Servicemembers, veterans and military families have submitted more than 11,000 debt collection complaints to the CFPB since we began accepting them in July 2013 – our fastest-growing category of complaints. Among other things, we’ve received reports that some debt collectors are threatening servicemembers by claiming that they will report the unpaid debt to their commanding officer, have the servicemember busted in rank or even have their security clearance revoked if they don’t pay up.
For all of you faced with student loan payments and crafting New Year’s resolutions to conquer your debt, we’ve put together some tips to help you navigate through the noise.
Today, we’re releasing a report that looks at deals between financial institutions and colleges to market credit cards to students. This year we found that there are fewer schools marketing credit cards, and those that do are not making their agreements with credit card companies readily accessible to students.
Consumer Advisory: Student loan debt relief companies may cost you thousands of dollars and drive you further into debt
We are warning all student loan borrowers who have trouble managing their student debt to watch out for scams run by companies promising “student debt relief.” These companies prey on distressed borrowers who run into trouble and struggle to figure out what comes next.
Today, we’re reminding lenders that placing unnecessary documentation requirements on recipients of Social Security disability income, including disabled veterans, may raise fair lending concerns. Following the guidelines and standards noted in the bulletin may help lenders comply with fair lending laws.
We encourage all consumers to check their credit report regularly, but we want to especially encourage veterans who use this benefit to be sure that their student loan servicer (the company that collects payments) is providing correct information about their loan discharge to credit bureaus (the companies that compile and sell credit reports).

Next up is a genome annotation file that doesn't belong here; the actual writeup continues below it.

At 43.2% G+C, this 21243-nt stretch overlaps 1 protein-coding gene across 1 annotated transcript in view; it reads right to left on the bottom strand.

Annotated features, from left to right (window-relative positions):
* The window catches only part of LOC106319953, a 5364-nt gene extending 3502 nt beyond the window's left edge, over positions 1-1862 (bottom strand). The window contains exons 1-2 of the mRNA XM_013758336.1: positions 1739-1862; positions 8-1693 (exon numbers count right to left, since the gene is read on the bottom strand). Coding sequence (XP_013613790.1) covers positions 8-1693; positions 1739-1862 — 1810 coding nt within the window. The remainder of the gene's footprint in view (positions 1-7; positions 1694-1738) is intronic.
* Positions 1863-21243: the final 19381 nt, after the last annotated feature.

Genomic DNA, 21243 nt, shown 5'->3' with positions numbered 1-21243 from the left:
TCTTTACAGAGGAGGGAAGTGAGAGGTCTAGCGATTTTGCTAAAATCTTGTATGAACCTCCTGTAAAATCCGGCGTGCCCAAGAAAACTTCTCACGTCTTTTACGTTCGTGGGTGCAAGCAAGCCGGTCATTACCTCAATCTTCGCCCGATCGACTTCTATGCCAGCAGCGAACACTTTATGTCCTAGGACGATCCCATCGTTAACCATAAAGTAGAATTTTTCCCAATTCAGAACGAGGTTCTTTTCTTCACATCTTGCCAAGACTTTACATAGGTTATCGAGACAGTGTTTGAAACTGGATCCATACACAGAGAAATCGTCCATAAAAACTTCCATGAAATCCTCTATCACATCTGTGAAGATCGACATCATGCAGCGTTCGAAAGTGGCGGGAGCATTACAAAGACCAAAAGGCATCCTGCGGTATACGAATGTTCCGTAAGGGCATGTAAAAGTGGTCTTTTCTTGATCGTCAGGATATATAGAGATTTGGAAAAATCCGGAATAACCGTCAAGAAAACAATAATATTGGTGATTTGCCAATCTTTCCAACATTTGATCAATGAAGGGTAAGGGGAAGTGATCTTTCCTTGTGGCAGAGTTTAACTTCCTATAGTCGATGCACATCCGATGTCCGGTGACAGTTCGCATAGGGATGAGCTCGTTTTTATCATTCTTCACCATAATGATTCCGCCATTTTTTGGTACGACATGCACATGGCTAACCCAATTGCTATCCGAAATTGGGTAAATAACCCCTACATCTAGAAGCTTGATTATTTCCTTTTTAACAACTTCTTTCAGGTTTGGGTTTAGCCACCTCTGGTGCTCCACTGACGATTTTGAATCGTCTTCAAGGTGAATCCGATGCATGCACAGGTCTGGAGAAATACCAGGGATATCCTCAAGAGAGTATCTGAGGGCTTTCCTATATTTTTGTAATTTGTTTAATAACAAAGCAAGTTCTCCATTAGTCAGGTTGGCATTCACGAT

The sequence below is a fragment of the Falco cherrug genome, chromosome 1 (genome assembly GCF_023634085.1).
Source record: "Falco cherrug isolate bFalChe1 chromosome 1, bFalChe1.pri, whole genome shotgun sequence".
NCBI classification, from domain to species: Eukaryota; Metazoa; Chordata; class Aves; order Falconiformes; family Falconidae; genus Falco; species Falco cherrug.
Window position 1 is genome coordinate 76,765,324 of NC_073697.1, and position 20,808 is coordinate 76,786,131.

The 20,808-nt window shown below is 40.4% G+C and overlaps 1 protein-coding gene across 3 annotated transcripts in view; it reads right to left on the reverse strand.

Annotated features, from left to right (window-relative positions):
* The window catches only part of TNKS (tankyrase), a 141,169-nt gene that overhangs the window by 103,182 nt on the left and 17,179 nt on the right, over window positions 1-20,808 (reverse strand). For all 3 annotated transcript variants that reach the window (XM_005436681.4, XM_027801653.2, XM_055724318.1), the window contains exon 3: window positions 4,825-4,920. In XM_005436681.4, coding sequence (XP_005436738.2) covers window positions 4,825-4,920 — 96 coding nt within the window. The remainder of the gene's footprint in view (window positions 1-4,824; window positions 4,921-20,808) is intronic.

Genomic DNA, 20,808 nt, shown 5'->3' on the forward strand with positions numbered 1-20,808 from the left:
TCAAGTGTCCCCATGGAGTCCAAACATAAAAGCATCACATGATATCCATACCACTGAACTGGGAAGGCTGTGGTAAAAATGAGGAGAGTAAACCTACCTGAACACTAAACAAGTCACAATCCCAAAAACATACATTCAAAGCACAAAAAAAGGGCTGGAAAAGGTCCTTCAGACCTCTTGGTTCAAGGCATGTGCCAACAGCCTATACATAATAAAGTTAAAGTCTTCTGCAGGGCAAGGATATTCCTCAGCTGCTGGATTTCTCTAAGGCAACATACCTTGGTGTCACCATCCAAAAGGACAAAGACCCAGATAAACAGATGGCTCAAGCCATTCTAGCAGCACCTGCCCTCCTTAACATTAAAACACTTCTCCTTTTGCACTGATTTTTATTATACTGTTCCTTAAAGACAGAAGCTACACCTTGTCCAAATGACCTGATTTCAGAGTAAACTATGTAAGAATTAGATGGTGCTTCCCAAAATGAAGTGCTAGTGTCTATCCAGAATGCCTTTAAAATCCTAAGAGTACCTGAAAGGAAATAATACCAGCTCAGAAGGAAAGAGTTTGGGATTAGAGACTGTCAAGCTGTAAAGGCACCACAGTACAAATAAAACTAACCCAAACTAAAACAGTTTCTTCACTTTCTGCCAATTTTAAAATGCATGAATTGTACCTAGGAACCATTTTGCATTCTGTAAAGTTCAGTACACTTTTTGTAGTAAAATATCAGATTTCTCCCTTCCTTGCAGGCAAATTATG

We’re glad Venida got the help she needed, and we want to make sure that you know that we’re here for you too.
RSVP to join us for a Credit Union Advisory Council meeting in Washington, D.C., where we’ll discuss overdrafts and consumer complaints.
Last year, together with the Department of Justice, we filed a complaint against National City Bank (National City) for discriminating in mortgage loan pricing. The complaint alleged that National City charged African-American and Hispanic borrowers higher prices on their mortgage loans than similarly-situated white borrowers between 2002 and 2008. The parties agreed on a settlement, and a federal court has ordered PNC Bank, which purchased National City in 2009, to provide $35 million in relief to minority borrowers who overpaid.
We announced a lawsuit against for-profit college chain Corinthian Colleges, Inc. We allege that the company lured in tens of thousands of students to take out private loans to cover expensive tuition costs by advertising bogus job prospects and career services. Read our special notice for current and former Corinthian students.
We’re joining the Departments of Veterans Affairs (VA), Defense (DoD), and Education (ED) to better protect servicemembers, veterans, and their family members who are attending college. We’ve signed an agreement to carry out a comprehensive strategy to strengthen our enforcement and compliance work.
Last week, we proposed a policy to give consumers the option to share the stories behind their complaints in our public Consumer Complaint Database. Based on feedback and requests we’ve received, we’ve decided to provide additional time to comment on the policy. Comments are now due on September 15, 2014.
Your stories matter to us. They inspire and inform the work we do. They can help us spot issues in the financial markets, illustrate challenges people are having, uncover insights into the products and services you depend on, and identify and fix problems before they become major issues. The result is a better outcome for everyone – a fair financial marketplace.